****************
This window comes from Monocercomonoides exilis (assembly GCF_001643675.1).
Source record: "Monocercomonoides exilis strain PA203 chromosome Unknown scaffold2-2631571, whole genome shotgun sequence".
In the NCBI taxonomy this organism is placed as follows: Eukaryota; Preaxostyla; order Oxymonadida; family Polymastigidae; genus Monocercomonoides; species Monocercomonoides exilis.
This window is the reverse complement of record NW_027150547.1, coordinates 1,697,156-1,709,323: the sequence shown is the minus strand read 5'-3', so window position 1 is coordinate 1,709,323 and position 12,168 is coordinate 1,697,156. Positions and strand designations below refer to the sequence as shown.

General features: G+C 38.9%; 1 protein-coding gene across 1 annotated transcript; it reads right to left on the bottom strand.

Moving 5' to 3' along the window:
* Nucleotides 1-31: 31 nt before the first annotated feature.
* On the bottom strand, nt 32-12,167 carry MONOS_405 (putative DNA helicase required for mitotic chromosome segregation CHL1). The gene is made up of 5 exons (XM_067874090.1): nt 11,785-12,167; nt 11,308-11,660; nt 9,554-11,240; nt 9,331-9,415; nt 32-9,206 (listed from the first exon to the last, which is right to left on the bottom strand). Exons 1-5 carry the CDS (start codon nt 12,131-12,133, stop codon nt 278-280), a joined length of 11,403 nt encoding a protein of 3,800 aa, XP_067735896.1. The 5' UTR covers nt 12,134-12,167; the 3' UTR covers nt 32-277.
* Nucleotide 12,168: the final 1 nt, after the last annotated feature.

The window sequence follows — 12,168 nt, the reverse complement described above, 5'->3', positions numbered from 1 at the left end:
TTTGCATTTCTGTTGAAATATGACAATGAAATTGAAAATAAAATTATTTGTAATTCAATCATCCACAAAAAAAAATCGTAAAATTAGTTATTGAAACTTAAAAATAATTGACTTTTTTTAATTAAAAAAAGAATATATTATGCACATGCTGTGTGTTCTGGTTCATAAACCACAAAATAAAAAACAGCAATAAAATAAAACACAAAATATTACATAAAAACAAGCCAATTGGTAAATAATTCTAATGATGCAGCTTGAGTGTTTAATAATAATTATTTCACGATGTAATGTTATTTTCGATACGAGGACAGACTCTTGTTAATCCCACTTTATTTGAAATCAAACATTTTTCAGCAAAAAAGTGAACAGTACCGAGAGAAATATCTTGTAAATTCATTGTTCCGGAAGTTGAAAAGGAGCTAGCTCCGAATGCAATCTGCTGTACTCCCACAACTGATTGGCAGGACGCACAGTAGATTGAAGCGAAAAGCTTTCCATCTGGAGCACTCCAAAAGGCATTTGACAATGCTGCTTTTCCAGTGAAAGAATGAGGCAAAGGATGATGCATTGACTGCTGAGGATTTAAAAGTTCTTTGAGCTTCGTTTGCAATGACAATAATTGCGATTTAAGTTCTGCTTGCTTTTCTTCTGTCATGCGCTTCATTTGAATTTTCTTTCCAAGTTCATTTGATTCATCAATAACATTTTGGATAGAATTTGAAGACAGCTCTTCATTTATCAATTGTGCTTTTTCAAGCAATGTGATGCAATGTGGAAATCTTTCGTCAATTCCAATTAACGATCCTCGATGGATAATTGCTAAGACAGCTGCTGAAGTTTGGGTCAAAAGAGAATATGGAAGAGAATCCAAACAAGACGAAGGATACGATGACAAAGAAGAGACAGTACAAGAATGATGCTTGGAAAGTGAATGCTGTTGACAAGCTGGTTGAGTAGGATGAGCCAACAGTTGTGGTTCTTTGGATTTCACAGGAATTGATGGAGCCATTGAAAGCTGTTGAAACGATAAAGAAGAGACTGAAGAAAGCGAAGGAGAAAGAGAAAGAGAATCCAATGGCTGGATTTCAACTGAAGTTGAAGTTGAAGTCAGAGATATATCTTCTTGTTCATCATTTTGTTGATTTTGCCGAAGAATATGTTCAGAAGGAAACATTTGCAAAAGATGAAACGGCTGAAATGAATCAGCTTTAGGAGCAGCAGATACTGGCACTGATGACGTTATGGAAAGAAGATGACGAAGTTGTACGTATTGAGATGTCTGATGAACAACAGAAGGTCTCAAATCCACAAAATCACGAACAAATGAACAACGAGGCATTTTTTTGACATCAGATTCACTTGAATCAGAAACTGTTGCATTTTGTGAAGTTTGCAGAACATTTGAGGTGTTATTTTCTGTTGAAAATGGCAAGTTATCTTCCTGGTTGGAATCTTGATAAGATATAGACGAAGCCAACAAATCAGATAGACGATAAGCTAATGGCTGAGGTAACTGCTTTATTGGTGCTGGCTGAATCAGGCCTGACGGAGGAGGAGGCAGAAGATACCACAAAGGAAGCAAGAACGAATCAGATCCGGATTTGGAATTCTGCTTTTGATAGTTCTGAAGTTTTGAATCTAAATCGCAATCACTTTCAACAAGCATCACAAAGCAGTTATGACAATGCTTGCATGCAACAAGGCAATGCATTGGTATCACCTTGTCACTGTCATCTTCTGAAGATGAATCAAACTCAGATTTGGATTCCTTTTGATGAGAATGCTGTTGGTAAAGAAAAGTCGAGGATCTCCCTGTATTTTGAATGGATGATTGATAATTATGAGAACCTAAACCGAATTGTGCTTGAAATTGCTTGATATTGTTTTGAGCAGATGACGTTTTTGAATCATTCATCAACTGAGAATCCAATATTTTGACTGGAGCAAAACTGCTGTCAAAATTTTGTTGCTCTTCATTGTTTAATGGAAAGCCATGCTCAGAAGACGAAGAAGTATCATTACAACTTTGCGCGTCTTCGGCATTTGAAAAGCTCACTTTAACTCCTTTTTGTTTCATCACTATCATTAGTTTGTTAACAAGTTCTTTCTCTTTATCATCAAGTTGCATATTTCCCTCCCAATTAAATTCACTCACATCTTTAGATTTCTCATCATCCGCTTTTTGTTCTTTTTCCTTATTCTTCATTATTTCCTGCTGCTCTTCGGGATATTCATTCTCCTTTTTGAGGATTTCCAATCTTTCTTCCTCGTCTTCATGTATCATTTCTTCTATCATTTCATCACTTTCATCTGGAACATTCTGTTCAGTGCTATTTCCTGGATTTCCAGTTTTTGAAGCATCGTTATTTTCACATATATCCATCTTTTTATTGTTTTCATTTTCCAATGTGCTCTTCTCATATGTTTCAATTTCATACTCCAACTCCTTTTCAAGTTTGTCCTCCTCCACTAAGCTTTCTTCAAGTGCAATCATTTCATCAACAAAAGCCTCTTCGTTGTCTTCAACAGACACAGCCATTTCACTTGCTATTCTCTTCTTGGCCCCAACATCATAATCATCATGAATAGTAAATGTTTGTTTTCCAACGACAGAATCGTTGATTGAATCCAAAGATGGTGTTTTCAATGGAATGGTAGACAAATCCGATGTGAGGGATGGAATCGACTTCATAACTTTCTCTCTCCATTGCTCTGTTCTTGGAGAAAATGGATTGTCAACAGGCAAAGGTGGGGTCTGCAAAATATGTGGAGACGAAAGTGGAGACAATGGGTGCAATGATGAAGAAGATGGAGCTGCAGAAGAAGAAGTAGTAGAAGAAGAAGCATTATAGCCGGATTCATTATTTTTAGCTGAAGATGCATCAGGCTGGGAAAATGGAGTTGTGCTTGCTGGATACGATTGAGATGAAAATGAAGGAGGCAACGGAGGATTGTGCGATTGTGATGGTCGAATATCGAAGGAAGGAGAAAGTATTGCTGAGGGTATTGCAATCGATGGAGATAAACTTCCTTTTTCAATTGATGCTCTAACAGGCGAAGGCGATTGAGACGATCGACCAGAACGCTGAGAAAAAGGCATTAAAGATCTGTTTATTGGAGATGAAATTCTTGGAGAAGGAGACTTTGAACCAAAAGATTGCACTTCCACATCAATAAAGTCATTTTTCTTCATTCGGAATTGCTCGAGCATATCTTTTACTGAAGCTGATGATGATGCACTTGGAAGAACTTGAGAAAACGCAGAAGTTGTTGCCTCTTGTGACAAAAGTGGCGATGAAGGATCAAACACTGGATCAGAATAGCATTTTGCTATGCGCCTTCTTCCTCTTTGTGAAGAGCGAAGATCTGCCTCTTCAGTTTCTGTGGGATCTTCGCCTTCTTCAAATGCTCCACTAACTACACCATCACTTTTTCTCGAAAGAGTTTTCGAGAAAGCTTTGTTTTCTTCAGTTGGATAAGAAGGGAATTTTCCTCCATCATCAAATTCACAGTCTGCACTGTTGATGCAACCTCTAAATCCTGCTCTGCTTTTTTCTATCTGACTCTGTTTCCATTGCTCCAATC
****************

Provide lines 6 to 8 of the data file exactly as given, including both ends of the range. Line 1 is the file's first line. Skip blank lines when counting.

Moving 5' to 3' along the window:
* Nucleotides 1-31: 31 nt before the first annotated feature.
* On the bottom strand, nt 32-12,167 carry MONOS_405 (putative DNA helicase required for mitotic chromosome segregation CHL1). The gene is made up of 5 exons (XM_067874090.1): nt 11,785-12,167; nt 11,308-11,660; nt 9,554-11,240; nt 9,331-9,415; nt 32-9,206 (listed from the first exon to the last, which is right to left on the bottom strand). Exons 1-5 carry the CDS (start codon nt 12,131-12,133, stop codon nt 278-280), a joined length of 11,403 nt encoding a protein of 3,800 aa, XP_067735896.1. The 5' UTR covers nt 12,134-12,167; the 3' UTR covers nt 32-277.